MS, Disability and Mickey Mouse

It’s a world of laughter, a world of tears
It’s a world of hopes and a world of fears
There’s so much that we share that it’s time we’re aware
It’s a small world after all

Be honest, how long did it take before you joined in singing this Disney classic?

My brother, Steve, and me meeting Pluto at Disney World
My brother, Steve, and me meeting Pluto at Disney World

It’s infectious and I have always cherished my memories of the trips I’ve taken my parents and brother to Walt Disney World. Yes, most of these trips were taken when I was a child; i.e. before my life with Multiple Sclerosis began. Following my diagnosis, I still was able to enjoy taking a trip there, and that was even after I became fully dependant on my wheelchair.

A few years ago with my family and me, Dan visited Disney’s Magic Kingdom for the first time. We all watched as the theme park’s fireworks display illuminated the Orlando skyline, and I could not contain the joy I felt sharing in that moment with him.

Sure, I may be a sentimental cheese about Mickey and company. Perhaps I may even be naïve and idealistic, but Disney World always has been a place where the realities and ugliness of the world were not present. Once you walked into that fairy tale, the real world stopped and enchantment began.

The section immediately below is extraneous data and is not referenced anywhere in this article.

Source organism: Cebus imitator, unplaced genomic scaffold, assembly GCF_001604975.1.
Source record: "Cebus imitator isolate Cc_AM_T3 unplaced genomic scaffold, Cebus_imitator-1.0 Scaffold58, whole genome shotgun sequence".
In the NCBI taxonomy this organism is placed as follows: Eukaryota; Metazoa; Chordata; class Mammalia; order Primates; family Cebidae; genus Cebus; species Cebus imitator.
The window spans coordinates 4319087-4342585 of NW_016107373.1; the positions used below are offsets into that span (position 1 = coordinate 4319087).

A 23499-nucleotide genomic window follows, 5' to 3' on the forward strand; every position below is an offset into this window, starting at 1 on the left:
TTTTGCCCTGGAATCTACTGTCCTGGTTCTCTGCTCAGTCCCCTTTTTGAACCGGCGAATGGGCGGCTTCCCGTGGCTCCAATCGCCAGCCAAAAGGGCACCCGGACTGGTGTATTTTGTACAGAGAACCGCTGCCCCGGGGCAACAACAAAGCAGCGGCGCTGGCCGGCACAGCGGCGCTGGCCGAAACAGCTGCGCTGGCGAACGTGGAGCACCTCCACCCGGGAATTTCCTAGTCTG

That is why when earlier this year a scandal broke out involving Disney theme parks and disabled guests, I was so, well, disenchanted. It was reported that there were touring companies offering handicap tour guides for hire. The purpose of these guides was so that those willing to pay would have a way to immediately skip the required lines for an attraction by taking advantage of a free pass intended for disabled guests and their families.

Yes, there were people who would pay a person with a disability so that his or her able-bodied self wouldn’t have to stand in line.

Hearing that left me conflicted. On one hand I angrily wondered, “How lazy and spoiled can you be?” After all, I would give just about anything to be able to just stand on my own two feet, no matter the length of the line. And if you could stand, why wouldn’t you? I also wondered if this theme park was meant for children, what message did that send to them about people with disabilities? That we can be bought? Or that our only value is that we can help you avoid waiting in line? But on the other hand I thought, “Good for that disabled person. Why shouldn’t he or she be able to profit from their situation?”

But what do you think? Am I wasting my time wondering and thinking about this? A while back Dan asked a question a la ABC’s John Quinones TV show, “What Would You Do?”. And now I’m curious, what about you? Would you think nothing of being a disabled tour guide? Or would you pay someone so you could skip the line?

Dan and my dad aboard the Jungle Cruise
Dan and my dad aboard the Jungle Cruise

Honestly, I won’t judge. Truthfully I won’t. I can remember waiting in those hot, sweaty days to ride Space Mountain for what felt like forever, and I’m not sure that I wouldn’t have paid someone to skip those long lines. As awful as that sounds.

However, Disney has reacted and leveled the playing field. The company has opted to end the current program and institute a new one beginning October 9th in which a pass will be given to disabled guests that allows them to reserve a time to return, similar to the current FASTPASS wait system. But the wait time will be significantly shorter than a typical FASTPASS time.